Politics, Bureaucracies, Schools, and Learning in South Africa

Brian Levy presenting his latest book

Lant Pritchett reviews The Politics and Governance of Basic Education: A Tale of Two South African Provinces, edited by Brian Levy, Irsula Hoadley and Vinothan Naidoo

Brian Levy visited the Blavatnik School of Government at the University of Oxford this Thursday to speak about the great new book, The Politics and Governance of Basic Education: A Tale of Two South African Provinces, which he edited along with Robert Cameron, Ursula Hoadley and Vinothan Naidoo.

The book starts from the puzzle of the very low learning achievement of students in South Africa. In the new harmonized learning data used to compute World Bank’s Human Capital Index, South Africa is the worst performer relative to its “expected” value based on its level of income. The book uses the contrasting cases of the Western Cape and Eastern Cape provinces and careful econometric work on student learning outcomes to show that, even after controlling for all the available observable correlates of learning, a child learns much more in the Western Cape than in the Eastern Cape. Moreover, the data also show that, all else equal, a child learns more in Kenya than in the Western Cape.

The analysis builds on Levy’s previous book Working with the Grain, which distinguished between different types of political settlements—how political power is distributed and used—and showed that different politics constrain and shape the available options for organizing and delivering services.

In this new book, that framework is extended. The authors show how the different politics in the provinces (the Western Cape where politics are more competitive; the Eastern Cape where politics are dominated by a single, if fractured, party) interact with different organizational strengths in their bureaucracies (the Western Cape, with its strong and capable bureaucracy in the usual sense; the  Eastern Cape, with a more personalized structure), and how these then interact with local school-level governance to produce, sometimes surprising, results.  

The detailed case studies of leadership transitions in four matched pairs of schools in the Western and Eastern Cape (in chapters 8 and 9) are revealing. The schools identified as high performing on learning in the Western Cape had a difficult time maintaining that excellence when new principals were chosen, in part because the school governance was weak and hence, performance depended on a charismatic leader. In contrast, the only school of the eight with sustained learning excellence was in Eastern Cape, where the very weakness of the bureaucracy led to strong local school level governance via strong engagement with the parents and community, creating more robust conditions for sustaining excellence.

Brian’s discussion of the way forward was particularly illuminating. He includes a useful table (see Figure 1below), classifying whether systems were “coherent” (meaning, having the usual characteristics of a capable Weberian bureaucracy) and aligned around learning. He raised the possibility that there might be a “black hole” of a strong, process compliant, bureaucracies that are not aligned around learning. This would make progress more difficult as it would choke off space for innovation and for the engagement of parents and communities.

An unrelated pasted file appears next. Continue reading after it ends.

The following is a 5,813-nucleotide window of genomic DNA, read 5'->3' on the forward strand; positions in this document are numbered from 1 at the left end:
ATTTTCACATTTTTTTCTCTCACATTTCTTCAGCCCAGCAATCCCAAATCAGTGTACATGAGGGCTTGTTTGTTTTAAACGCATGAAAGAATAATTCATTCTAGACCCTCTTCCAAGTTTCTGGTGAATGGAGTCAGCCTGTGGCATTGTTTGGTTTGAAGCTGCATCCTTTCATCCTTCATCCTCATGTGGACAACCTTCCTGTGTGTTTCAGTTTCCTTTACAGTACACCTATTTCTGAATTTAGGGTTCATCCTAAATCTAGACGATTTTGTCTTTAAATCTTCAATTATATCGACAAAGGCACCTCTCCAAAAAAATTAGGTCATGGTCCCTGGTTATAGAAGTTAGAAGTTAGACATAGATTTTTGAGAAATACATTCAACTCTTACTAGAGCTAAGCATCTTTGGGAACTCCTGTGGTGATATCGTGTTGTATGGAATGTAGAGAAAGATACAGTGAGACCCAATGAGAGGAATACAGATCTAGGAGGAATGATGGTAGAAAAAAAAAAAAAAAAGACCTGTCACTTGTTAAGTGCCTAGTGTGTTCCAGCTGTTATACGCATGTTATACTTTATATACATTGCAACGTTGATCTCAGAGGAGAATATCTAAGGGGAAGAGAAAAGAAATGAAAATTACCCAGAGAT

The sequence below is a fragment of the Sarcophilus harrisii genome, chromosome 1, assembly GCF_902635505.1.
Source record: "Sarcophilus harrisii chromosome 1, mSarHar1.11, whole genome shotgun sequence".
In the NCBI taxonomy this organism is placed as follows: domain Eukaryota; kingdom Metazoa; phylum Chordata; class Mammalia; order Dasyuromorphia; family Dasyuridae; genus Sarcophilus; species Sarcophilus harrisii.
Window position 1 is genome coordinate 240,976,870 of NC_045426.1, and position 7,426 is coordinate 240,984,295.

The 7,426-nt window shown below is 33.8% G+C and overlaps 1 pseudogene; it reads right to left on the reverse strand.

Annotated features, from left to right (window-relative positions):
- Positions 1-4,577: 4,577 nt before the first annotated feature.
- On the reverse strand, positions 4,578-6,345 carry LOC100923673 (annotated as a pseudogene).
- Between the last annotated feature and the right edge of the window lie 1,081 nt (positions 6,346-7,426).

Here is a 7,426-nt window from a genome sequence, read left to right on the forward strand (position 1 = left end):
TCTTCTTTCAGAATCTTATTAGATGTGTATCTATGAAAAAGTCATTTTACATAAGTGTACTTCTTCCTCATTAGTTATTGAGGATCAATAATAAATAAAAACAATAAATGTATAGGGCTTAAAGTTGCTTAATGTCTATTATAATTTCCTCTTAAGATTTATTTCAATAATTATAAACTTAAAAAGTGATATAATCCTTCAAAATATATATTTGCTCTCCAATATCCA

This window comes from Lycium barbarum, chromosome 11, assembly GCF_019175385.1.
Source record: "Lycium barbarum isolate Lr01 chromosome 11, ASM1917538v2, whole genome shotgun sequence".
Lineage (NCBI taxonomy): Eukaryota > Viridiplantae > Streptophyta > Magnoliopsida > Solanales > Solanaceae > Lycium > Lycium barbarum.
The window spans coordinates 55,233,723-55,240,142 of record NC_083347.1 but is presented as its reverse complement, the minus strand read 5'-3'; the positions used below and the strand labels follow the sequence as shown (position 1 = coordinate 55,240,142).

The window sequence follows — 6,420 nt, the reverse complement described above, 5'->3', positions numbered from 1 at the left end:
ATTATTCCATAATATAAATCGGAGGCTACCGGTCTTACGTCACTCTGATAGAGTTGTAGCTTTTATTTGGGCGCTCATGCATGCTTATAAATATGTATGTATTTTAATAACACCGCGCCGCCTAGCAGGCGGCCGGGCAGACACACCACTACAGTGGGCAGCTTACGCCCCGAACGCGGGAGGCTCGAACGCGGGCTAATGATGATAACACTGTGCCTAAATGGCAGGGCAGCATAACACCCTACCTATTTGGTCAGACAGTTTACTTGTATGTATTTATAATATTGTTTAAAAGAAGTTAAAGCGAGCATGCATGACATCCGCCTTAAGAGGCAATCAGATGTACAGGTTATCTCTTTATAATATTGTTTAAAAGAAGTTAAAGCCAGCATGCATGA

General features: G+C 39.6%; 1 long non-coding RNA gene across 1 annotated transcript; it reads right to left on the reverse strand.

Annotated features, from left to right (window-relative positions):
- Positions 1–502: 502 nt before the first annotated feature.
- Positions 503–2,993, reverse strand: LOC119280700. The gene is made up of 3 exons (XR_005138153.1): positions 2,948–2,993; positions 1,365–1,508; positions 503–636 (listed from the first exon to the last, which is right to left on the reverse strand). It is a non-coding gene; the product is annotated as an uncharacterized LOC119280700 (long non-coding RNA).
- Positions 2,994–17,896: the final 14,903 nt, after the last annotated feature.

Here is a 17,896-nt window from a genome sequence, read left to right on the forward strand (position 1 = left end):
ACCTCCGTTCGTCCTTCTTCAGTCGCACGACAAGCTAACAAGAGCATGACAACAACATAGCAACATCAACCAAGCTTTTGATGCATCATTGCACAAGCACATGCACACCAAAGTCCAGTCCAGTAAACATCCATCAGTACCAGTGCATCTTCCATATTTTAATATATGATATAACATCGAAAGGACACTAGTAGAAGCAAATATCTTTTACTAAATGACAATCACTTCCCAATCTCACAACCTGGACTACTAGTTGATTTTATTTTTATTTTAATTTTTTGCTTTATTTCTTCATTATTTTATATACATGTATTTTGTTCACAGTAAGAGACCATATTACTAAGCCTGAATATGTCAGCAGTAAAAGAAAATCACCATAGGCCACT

Figure 1. Progress on learning can be particularly difficult in systems that are coherent, but not aligned around learning 

Is the education system coherent and aligned for learning?
Note: Brian Levy’s presentation slides as shown at book presentation event on 8 November.


Drawing on the 2018 World Development Report, Levy discussed how to create an “all for learning” environment in these cases (see Figure 2below). His proposals for how to move forward seem possible and plausible, and not only because they map one-to-one onto the four principles of Problem Driven Iterative Adaptation (PDIA). In order to escape the gravitational pull of the “black hole” of process compliance, one needs to create a political environment that escapes complacency and is driven by a recognition that in locked-in systems, “more of the same” will deliver “more of the same”, and hence, new ideas and new actors need to come into play.


Figure 2. Four steps to creating an “all for learning” environment 

All for learning across multiple stakeholders
Source: Levy’s presentation slides as shown at book presentation event on 8 November


This is an important book that everyone working on how to address the learning crisis will profit from, and it was great to have Brian Levy in Oxford to discuss it.



To watch the full presentation by Brian Levy at the Blavatnik School of Government on 8 November, click here.


Lant Pritchett is the RISE Research Director and a senior fellow at the Center for Global Development. Pritchett has published two books with the Center for Global Development, Let Their People Come (2006) and The Rebirth of Education (2013), and over a hundred articles and papers (with more than 25 co-authors) on a wide range of topics, including state capability, labor mobility, and education, among many others.


RISE blog posts reflect the views of the authors and do not necessarily represent the views of the organisation or our funders.